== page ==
I have yet to read the full 262-page report, so I’m not completely certain what all it does and doesn’t allow. From what I have read, I think this ruling should direct our attentions toward copyright concerns not away from them – to ask us to question what we really need & what all we do or may have emerging needs or desires to do with audio-visual texts.

    This ruling should not lull us into a sense of complacency that our copyright concerns have been resolved.

    Legal rulings talk mostly about the “fair” part of “fair use.” However, I find that it is the “use” part of “fair use” that’s far more germane to our work: it asks what we are doing with our work, where our work travels, and what it asks others to do with it. That’s writing. That’s rhetoric. That’s us.

  2. Yeah, that’s not even the technical stuff. That’s a summary of the technical stuff. Complex, mushy, interpretable, widely misunderstood, ignored: yes, all of the above. For me, that points to the first big implication of this ruling: we have to keep engaging fair use in our curricula. Our students need to see the problems at issue here. They need to know that until this ruling was made, and as Bump points out perhaps even afterward, what we were doing was illegal. They need to know the basics of copyright and fair use, even if their knowledge is necessarily limited because of its’ complexity.

    Far more importantly than sanctioned remix for students: the rulings make infrastructures possible. This cuts across all the technologies affected. As I read it, there’s now nothing stopping a bunch of geeks from setting up their own software systems to manage “unauthorized” apps on mobile devices–whereas beforehand, such efforts could be cease-and-desisted out of existence. University support staff can now teach instructors how to rip, mix, and burn. Accessibility services can help folks use ebooks which aren’t properly designed (e.g. everything on the Kindle). Etcetera. Hopefully these changes will help shift the connotations of these uses from “ripping” and “jailbreaking” to something which reflects their now-sanctioned character.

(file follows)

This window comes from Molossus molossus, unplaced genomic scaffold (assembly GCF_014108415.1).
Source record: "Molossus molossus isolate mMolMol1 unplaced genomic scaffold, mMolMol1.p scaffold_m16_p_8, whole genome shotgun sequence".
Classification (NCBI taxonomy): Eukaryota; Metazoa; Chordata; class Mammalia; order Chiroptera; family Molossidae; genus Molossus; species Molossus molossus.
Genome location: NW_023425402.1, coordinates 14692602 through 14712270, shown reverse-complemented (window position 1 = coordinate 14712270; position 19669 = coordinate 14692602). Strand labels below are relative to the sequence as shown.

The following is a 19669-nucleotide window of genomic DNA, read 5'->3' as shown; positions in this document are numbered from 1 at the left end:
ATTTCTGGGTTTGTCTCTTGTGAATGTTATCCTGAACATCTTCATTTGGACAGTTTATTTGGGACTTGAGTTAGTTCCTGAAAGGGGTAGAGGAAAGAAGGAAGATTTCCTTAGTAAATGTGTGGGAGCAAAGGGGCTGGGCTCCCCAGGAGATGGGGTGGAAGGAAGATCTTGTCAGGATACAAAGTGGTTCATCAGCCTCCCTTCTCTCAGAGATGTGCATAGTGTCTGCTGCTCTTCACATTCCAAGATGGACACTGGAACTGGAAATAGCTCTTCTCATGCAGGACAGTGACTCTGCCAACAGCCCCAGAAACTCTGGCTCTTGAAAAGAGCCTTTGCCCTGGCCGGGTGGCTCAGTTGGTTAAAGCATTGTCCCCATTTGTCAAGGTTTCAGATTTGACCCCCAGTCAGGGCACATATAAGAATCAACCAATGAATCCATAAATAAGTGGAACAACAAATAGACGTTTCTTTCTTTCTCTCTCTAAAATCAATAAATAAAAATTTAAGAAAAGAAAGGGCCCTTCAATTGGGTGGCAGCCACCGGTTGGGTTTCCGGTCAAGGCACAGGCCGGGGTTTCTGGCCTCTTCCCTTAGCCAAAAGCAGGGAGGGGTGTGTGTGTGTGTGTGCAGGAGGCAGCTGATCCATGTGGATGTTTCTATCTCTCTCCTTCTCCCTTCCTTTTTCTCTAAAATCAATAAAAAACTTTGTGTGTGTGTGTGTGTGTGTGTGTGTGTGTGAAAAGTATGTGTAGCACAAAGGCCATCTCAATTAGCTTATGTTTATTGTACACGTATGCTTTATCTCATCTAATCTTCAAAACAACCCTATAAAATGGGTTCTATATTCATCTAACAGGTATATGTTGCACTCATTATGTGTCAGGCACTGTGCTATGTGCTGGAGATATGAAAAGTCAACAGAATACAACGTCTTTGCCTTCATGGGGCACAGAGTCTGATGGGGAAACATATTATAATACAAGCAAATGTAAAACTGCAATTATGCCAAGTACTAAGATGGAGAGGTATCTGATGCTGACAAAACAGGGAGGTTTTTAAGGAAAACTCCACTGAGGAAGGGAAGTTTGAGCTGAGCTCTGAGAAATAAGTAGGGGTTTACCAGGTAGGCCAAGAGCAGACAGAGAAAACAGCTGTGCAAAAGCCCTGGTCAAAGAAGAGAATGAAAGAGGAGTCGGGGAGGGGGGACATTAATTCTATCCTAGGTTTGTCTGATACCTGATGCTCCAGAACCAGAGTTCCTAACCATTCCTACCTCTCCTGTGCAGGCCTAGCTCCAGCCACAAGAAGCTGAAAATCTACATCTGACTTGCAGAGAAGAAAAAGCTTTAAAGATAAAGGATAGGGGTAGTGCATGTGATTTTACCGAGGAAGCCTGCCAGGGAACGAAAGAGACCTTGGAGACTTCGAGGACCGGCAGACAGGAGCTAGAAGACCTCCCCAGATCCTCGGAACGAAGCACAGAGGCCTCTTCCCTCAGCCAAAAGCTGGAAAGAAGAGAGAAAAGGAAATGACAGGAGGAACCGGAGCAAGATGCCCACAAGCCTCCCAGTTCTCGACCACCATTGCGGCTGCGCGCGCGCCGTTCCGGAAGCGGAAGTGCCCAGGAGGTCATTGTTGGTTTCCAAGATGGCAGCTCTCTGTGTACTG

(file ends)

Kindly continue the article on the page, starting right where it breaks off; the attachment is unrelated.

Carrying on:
3. I agree with both of you, of course. Still, the way I will probably continue to conduct myself in these matters will be to ask for forgiveness instead of permission. Probably not “right,” but a lot easier….

    And of course I’ve added “jailbreak” to my to do list.

  4. Hi Steve! Thanks for posting this. I’m glad to see people are interested in the new DMCA exemptions.

    Since I participated in the DC hearings, I thought you might find my recent blog post – summarizing my (modest) interpretation of the new exemption on circumventing CSS encrypted DVDs, of small interest. I did not participate in the jailbreaking arguments – but that’s interesting too.

    Anyway, my blog post is also in the form of a 6 page white paper which I hope will be shared.

    The exemptions are use-it-or-lose it, in that, they last for three year increments (in this case two years because they were issued late) and always need to be justified at each hearing. The next hearings are in 2012.

    I see the new DVD exemption as a huge victory for the educational/noncommerical stakeholders. My reasons are explained in the paper/post, but it mainly has to do with where we came from since 2006, and the counter-arguments that were against us.

    Thanks for again for keeping your blog and for posting on this issue!